Monday October 23, 2017
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Rare Vietnamese rabbit on verge of extinction?

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London: The Annamite Striped Rabbit, a rare species found in the forests of Laos and Vietnam, was recently spotted by researchers from the University of East Anglia (UEA).

The rabbit was first documented by rabbit expert Diana Bell and colleagues from the UEA in the journal, Nature in 1999. It has rarely been seen since.

Researcher Sarah Woodfin, who is studying for a Masters in Applied Ecology and Conservation at UEA, set out on a three-month expedition to track the recently-discovered rabbit and study its habitat.

“It is genetically very distinct from other rabbit species. Sadly there is a possibility that this species could be at risk of extinction due to deforestation and hunting,” she said.

“I didn’t expect that I would ever see one up close. I certainly never expected that I would have the opportunity to hold one of these magnificent animals. I was utterly delighted,” she said of the encounter.

“My team and I encountered the rabbit completely by chance on the first night of my trip. It was found hopping along a stream bank eating vegetation. One of my team members managed to catch it and brought it back to camp, where we were all able to have a good look at it,” she added.

“The rabbit was very handsome, with dark stripes against a pale gold background and a red rump. We were able to take some measurements and photographs before we released it back into the forest,” Woodfin said.

Images of the rabbit had previously been caught by motion sensitive ‘camera traps’.

“It is extremely important that we understand as much as possible about this species so that we can evaluate its conservation status and implement appropriate conservation measures,” Woodfin said. (IANS)

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India is The Most Corrupt Nation in Asia with Highest Bribery Rates of 69 %

More than half the respondents have had to pay a bribe in five of the six public services in India

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India is the most corrupt nation
India Against Corruption - Protesters in Bangalore - 22nd August 2011. Wikimedia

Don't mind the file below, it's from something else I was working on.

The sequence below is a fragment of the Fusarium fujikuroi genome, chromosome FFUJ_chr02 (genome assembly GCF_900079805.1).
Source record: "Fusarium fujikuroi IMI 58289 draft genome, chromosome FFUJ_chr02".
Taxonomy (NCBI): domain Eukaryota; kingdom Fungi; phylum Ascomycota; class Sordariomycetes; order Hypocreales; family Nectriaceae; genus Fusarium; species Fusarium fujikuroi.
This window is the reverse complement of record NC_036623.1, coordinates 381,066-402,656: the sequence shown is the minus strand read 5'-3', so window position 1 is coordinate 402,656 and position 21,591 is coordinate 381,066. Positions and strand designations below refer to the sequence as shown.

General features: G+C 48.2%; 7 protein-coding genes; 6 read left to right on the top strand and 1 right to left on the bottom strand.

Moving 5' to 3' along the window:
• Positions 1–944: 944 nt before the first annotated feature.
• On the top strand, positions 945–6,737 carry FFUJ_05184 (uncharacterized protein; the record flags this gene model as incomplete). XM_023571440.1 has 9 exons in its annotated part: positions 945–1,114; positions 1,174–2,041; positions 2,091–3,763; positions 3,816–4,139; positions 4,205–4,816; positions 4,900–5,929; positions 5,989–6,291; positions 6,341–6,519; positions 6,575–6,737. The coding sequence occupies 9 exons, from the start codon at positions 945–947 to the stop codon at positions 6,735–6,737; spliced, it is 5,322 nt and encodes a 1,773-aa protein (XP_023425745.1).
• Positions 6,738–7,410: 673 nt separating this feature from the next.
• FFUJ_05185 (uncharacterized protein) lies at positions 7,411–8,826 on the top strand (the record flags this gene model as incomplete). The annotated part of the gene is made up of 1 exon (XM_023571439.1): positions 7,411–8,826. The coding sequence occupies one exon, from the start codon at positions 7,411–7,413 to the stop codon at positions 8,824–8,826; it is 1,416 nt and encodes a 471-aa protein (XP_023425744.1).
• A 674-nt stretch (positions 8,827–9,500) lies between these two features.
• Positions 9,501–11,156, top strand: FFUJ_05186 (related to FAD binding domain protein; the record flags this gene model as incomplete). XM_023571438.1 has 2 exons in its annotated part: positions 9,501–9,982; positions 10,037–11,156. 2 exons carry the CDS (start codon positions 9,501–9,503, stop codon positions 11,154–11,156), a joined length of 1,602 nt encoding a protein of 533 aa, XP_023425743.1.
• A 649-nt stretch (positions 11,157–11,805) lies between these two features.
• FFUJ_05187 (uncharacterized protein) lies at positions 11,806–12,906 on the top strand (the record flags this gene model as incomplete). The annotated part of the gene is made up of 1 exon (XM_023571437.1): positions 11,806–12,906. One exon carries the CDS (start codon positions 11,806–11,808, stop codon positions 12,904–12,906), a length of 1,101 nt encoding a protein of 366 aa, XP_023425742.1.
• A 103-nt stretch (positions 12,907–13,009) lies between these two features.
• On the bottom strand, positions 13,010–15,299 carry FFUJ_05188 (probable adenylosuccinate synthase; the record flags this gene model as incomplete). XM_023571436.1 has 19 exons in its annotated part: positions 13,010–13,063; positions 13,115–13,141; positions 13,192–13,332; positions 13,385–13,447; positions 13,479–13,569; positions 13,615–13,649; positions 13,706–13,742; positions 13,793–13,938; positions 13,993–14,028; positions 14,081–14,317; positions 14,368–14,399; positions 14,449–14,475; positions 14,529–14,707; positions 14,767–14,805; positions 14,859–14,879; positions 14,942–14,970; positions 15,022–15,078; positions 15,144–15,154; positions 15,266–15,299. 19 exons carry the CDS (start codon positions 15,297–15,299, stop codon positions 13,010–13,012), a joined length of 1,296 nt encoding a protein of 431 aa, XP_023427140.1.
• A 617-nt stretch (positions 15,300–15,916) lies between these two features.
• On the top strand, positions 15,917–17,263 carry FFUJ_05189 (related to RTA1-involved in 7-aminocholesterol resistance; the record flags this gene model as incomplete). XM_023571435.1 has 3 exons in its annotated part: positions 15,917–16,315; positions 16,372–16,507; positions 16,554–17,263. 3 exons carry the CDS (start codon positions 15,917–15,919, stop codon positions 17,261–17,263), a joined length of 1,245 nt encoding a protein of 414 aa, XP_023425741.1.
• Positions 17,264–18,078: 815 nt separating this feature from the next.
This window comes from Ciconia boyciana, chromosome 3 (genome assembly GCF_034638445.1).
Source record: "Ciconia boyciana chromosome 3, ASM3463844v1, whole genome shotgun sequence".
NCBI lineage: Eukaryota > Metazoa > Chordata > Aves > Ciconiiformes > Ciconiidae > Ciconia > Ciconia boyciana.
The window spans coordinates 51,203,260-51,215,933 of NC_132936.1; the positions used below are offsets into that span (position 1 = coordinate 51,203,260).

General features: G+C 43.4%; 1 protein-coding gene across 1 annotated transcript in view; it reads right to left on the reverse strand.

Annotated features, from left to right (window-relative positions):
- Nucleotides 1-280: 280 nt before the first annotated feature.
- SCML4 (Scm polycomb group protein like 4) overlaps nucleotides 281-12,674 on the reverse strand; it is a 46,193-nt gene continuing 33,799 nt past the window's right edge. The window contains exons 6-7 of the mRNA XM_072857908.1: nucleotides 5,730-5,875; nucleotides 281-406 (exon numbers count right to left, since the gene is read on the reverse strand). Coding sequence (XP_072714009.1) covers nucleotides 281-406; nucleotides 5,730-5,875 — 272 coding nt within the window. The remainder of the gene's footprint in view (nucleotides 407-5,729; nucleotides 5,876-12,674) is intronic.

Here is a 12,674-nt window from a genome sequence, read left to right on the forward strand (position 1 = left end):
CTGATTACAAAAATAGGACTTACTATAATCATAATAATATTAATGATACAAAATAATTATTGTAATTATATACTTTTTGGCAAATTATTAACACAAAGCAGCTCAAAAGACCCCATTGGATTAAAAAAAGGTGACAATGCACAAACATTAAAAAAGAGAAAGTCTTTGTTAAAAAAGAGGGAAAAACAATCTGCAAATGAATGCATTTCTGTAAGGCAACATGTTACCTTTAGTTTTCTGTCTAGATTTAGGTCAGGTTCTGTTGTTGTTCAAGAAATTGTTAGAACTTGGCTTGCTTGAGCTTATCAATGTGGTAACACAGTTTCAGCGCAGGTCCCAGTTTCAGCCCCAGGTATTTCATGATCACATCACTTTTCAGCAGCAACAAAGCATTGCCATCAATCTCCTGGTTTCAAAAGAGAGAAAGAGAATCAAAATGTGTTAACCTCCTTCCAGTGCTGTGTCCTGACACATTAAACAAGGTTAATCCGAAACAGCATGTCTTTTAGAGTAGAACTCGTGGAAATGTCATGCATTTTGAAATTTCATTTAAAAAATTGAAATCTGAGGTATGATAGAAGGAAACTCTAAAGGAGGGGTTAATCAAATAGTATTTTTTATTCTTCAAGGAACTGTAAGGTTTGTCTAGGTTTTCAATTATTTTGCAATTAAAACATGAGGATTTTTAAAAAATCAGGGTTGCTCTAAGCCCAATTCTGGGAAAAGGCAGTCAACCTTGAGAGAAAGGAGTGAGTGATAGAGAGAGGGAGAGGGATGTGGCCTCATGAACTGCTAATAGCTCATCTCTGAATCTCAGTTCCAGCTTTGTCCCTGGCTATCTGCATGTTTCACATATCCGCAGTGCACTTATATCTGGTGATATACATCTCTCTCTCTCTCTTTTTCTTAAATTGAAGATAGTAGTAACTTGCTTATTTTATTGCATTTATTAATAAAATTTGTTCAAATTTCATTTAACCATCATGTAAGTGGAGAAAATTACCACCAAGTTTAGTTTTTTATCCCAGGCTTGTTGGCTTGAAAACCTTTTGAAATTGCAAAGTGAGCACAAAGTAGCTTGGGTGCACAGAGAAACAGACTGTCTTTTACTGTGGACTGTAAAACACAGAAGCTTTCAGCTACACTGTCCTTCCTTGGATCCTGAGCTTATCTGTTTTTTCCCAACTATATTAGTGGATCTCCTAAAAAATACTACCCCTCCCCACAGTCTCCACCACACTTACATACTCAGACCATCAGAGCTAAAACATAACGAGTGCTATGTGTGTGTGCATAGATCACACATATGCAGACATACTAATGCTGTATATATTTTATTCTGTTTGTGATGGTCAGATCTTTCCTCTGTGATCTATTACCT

• India has surpassed Pakistan, Myanmar, Vietnam and, Thailand concerning bribery rate with 69 percent, the highest on the list
  • Vietnam stood second on the list after India at 65 per cent bribery rate
  • India also holds account for the highest bribery rates in public schools and healthcare sector, with 58% per cent 59 per cent bribery rate respectively

Sep 03, 2017: Indian government is struggling hard to defeat the evils of corruption, but there is still a long way ahead to fulfill the objective of corruption free India. According to a survey released by the Transparency International (TI) in March 2017,  an anti-corruption global civil society organization reveals that India stands as the most corrupt country in Asia with 69 % bribery rate. In the survey, approximately 22,000 individuals spanning across 16 Asian countries participated over a period of 18 months starting in July 2015.

As reported by ANI which further cited Forbes’ article “Asia’s Five Most Corrupt Countries”, the issue of corruption is pervasive across Asia. The TI report says that India has surpassed Pakistan, Myanmar, Vietnam and, Thailand concerning bribery rate with 69 percent, the highest on the list.

It was mentioned that more than half the respondents have had to pay a bribe in five of the six public services namely-  hospitals, schools, police, utility services and, ID documents.

The article by Forbes also hailed Prime Minister Narendra Modi for persistent efforts to eradicate corruption from India.

Also Read: Not Just Journalist Ram Chandra Chhatrapati, these 9 People too Bore the Brunt of Speaking Truth to Fight Corruption 

“However, Prime Minister Narendra Modi’s fight against corruption has made a mark: 53 per cent of the people think he is going it fairly or very well. And it has led to people feeling empowered, as 63 per cent believe ordinary citizens can make a difference,” it stated.

Vietnam stood second on the list after India at 65 per cent bribery rate.

Pakistan stands fourth on the list with 40 per cent bribery rate. About three-fourths of respondents in Pakistan consider mostly the policemen to be corrupt. It said that seven in ten people had to cajole police officers or the courts for a bribe. When asked about the change in the situation, people sounded dejected when it comes to wiping out bribery from the nation. Only one third feel that ordinary citizens can make a difference.

Last year, India was placed 76th out of 168 countries surveyed by the Berlin-based corruption watchdog in its Corruption Perception Index, mentioned ANI.

India’s corruption perception has been the same consecutively for two years 2015 and 2014’s  as 38/100, which shows no improvement in the scenario.